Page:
Noe Valley Voice February 1999


By Jim Christie

Storetrek is a regular feature of the Voice profiling new shops, cafes, and other businesses in the neighborhood. This month we feature five newcomers that just happen to typify the Noe Valley of the '90s: three restaurants, a coffee shop, and a nail salon.

Tip Top Nails

1547 Church St. (at Duncan)


A new place to indulge your manicure, pedicure, and waxing needs opened in mid-December in "uptown" Noe Valley. It's Tip Top Nails at the corner of Church and Duncan streets.

The shop is managed by Lynn Lieu, who has more than 10 years of experience at other San Francisco nail salons, most recently at Angel's Nails a couple of blocks away.

Tip Top Nails offers a full range of nail care for both men and women, as well as waxing and tinting services. A look at the price list reveals that women's manicures are $6 and men's are $7; women's and men's pedicures are $12 and $13 respectively; and both combined are discounted to $15 and $18 respectively. (Lieu claims that working on men takes more effort!)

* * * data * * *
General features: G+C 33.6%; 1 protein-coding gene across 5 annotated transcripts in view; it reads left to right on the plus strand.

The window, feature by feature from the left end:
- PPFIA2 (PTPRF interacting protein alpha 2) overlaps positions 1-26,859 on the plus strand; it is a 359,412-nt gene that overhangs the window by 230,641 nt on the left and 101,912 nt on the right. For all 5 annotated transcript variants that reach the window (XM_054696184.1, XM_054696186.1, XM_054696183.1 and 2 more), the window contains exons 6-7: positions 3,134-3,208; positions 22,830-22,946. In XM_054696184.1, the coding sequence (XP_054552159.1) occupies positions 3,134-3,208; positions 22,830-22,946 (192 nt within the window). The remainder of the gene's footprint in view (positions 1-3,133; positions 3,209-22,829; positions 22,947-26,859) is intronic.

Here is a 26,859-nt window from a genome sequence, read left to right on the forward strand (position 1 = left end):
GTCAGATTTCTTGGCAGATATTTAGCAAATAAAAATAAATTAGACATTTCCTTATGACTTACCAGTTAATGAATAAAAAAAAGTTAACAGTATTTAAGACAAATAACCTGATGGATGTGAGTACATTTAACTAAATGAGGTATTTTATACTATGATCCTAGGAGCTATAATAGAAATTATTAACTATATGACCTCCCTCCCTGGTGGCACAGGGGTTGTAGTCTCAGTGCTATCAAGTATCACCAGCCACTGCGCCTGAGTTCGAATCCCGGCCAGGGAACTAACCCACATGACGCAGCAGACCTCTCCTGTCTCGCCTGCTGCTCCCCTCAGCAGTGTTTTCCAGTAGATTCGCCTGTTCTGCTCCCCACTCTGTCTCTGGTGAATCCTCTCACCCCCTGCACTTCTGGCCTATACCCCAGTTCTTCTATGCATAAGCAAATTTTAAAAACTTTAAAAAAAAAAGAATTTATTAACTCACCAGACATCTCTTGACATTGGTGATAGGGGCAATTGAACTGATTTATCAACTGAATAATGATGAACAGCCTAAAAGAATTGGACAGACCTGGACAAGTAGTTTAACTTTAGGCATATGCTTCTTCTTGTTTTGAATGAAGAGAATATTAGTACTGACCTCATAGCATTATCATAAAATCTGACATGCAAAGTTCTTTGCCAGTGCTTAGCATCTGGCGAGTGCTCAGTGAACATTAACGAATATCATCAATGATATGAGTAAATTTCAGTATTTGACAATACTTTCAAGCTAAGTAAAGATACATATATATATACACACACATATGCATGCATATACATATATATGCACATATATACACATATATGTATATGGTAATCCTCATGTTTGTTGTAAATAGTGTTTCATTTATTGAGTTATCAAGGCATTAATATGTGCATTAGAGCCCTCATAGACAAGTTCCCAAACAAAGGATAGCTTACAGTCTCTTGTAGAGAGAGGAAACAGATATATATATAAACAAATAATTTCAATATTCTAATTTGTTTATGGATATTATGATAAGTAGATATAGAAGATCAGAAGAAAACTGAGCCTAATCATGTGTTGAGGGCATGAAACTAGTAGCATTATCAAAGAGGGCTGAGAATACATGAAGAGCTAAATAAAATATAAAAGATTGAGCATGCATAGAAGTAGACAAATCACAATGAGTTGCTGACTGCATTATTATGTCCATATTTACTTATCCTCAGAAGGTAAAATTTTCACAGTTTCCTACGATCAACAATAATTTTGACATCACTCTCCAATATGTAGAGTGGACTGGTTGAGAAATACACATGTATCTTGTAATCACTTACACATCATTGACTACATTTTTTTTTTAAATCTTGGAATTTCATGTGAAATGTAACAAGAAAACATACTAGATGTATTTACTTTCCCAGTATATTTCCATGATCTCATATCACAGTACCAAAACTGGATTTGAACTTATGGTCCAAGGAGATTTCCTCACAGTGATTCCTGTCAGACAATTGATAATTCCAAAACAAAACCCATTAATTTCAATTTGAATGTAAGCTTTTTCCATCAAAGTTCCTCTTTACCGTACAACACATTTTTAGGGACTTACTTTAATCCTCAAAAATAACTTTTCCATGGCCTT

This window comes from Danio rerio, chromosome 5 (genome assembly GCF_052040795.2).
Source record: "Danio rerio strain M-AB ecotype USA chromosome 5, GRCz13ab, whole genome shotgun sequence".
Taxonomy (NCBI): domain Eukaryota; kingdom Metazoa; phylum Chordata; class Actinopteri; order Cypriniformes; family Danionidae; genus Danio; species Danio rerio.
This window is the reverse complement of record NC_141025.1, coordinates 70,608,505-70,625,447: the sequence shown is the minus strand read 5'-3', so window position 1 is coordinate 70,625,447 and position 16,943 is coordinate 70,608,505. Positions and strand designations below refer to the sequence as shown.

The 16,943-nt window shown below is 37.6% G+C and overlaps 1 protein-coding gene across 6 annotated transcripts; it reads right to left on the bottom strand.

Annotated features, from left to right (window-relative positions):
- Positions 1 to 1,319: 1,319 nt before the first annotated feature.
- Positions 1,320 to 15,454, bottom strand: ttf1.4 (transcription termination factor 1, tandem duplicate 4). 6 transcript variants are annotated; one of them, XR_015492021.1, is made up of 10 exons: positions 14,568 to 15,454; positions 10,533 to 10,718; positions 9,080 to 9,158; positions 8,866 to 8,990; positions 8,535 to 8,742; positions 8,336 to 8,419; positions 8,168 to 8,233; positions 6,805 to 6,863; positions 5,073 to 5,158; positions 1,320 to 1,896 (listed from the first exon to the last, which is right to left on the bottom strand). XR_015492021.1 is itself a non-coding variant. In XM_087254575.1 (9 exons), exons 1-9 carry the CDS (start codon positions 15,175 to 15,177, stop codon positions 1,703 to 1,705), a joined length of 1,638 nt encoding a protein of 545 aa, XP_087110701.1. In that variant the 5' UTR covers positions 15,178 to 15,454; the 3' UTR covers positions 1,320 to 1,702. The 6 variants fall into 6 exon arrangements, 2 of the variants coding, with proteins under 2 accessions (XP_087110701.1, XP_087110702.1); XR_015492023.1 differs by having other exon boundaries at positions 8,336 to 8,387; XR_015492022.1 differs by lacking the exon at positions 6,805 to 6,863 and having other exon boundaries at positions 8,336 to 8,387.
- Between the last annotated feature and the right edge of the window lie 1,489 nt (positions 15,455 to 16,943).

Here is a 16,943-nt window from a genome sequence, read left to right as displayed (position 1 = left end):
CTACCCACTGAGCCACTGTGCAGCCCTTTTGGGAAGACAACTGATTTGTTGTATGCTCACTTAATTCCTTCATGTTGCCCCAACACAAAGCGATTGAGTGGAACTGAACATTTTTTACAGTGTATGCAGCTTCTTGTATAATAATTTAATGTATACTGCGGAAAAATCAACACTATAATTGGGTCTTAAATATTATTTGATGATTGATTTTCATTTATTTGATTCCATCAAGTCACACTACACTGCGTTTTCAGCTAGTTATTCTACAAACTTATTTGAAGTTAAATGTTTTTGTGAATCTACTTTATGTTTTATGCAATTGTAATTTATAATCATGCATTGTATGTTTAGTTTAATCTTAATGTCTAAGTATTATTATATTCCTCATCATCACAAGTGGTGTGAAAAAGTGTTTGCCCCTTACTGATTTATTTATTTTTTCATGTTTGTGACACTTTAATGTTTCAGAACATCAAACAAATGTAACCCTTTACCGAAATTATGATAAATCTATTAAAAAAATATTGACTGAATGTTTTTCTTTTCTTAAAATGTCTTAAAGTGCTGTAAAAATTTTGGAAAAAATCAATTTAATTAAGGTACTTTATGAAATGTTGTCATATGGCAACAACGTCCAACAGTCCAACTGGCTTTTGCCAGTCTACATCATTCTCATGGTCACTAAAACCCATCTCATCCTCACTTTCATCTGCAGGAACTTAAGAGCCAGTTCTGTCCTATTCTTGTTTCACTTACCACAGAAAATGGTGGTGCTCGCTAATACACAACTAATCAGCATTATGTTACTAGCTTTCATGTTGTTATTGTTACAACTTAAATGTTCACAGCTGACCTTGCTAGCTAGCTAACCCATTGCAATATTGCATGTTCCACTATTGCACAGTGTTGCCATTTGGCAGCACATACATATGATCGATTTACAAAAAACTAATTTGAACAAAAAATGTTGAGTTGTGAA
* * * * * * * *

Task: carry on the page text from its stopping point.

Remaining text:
Full leg waxing costs $23, while half leg costs $12. Bikini waxing is $10, and eyebrow waxing is $7. Eyebrow and eyelash tinting are $8 each. Tip Top also offers Therafin and Therabath hot wax treatments for hands and feet from $1 to $2.

All these activities takes place in a bright and airy high-ceilinged room with brand new "service stations." There's also a large color TV for customers who don't want to miss their favorite shows.